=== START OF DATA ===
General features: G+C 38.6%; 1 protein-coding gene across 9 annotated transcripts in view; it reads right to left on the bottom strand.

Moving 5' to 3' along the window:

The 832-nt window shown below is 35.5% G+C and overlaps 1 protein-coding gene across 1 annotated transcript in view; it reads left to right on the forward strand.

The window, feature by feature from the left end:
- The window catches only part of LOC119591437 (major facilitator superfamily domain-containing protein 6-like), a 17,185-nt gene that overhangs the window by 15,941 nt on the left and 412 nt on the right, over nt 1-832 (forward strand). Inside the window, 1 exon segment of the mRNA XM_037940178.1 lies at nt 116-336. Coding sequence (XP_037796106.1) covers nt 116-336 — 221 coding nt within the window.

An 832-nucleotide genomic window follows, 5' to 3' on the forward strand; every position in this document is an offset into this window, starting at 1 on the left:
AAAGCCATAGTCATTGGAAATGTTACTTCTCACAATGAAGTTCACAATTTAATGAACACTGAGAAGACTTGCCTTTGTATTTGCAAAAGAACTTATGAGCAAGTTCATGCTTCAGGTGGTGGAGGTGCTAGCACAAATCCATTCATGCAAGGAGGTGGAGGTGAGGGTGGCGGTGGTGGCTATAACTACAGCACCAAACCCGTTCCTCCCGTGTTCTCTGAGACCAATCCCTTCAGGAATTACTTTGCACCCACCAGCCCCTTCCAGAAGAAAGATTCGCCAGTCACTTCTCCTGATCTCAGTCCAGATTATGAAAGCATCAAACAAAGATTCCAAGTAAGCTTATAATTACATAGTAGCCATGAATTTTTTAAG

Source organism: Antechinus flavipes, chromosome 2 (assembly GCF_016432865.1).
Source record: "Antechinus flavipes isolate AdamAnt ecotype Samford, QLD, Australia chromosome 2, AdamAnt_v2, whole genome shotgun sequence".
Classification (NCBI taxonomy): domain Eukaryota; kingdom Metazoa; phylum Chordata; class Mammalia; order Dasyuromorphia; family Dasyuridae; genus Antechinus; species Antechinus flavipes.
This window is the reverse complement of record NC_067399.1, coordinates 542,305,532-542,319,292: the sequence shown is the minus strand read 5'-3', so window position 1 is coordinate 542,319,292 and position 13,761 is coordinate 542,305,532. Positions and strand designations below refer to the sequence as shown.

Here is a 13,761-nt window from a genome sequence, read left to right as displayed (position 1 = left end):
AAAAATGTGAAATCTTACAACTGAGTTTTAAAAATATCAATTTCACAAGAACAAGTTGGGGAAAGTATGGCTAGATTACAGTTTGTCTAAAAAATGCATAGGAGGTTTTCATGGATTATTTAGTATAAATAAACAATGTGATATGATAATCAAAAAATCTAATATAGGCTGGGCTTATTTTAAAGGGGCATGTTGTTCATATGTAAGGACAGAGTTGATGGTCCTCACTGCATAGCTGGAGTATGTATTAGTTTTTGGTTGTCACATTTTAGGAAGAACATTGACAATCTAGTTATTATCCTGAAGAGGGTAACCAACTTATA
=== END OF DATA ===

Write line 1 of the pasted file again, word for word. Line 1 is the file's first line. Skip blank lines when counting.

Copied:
General features: G+C 38.6%; 1 protein-coding gene across 9 annotated transcripts in view; it reads right to left on the bottom strand.